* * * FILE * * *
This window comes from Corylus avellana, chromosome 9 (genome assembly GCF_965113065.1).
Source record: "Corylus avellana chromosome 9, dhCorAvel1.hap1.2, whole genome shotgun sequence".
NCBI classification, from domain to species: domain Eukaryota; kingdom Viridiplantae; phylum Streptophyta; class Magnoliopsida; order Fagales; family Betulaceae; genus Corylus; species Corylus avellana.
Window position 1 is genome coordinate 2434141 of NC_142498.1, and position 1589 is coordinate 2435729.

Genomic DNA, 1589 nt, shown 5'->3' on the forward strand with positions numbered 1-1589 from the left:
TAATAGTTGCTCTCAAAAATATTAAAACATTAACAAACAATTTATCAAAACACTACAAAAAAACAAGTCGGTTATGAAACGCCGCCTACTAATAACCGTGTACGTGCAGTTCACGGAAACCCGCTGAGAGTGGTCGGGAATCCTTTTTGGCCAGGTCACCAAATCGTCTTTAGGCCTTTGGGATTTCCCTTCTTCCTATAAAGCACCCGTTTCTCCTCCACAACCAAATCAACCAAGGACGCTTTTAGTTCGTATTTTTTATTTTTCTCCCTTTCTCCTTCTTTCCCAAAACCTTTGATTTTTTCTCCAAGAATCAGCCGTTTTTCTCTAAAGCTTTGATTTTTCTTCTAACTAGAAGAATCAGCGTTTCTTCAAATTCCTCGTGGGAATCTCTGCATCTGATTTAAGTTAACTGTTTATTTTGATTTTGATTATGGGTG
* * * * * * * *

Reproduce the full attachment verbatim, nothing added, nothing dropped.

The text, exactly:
This window comes from Corylus avellana, chromosome 9 (genome assembly GCF_965113065.1).
Source record: "Corylus avellana chromosome 9, dhCorAvel1.hap1.2, whole genome shotgun sequence".
NCBI classification, from domain to species: domain Eukaryota; kingdom Viridiplantae; phylum Streptophyta; class Magnoliopsida; order Fagales; family Betulaceae; genus Corylus; species Corylus avellana.
Window position 1 is genome coordinate 2434141 of NC_142498.1, and position 1589 is coordinate 2435729.

Genomic DNA, 1589 nt, shown 5'->3' on the forward strand with positions numbered 1-1589 from the left:
TAATAGTTGCTCTCAAAAATATTAAAACATTAACAAACAATTTATCAAAACACTACAAAAAAACAAGTCGGTTATGAAACGCCGCCTACTAATAACCGTGTACGTGCAGTTCACGGAAACCCGCTGAGAGTGGTCGGGAATCCTTTTTGGCCAGGTCACCAAATCGTCTTTAGGCCTTTGGGATTTCCCTTCTTCCTATAAAGCACCCGTTTCTCCTCCACAACCAAATCAACCAAGGACGCTTTTAGTTCGTATTTTTTATTTTTCTCCCTTTCTCCTTCTTTCCCAAAACCTTTGATTTTTTCTCCAAGAATCAGCCGTTTTTCTCTAAAGCTTTGATTTTTCTTCTAACTAGAAGAATCAGCGTTTCTTCAAATTCCTCGTGGGAATCTCTGCATCTGATTTAAGTTAACTGTTTATTTTGATTTTGATTATGGGTG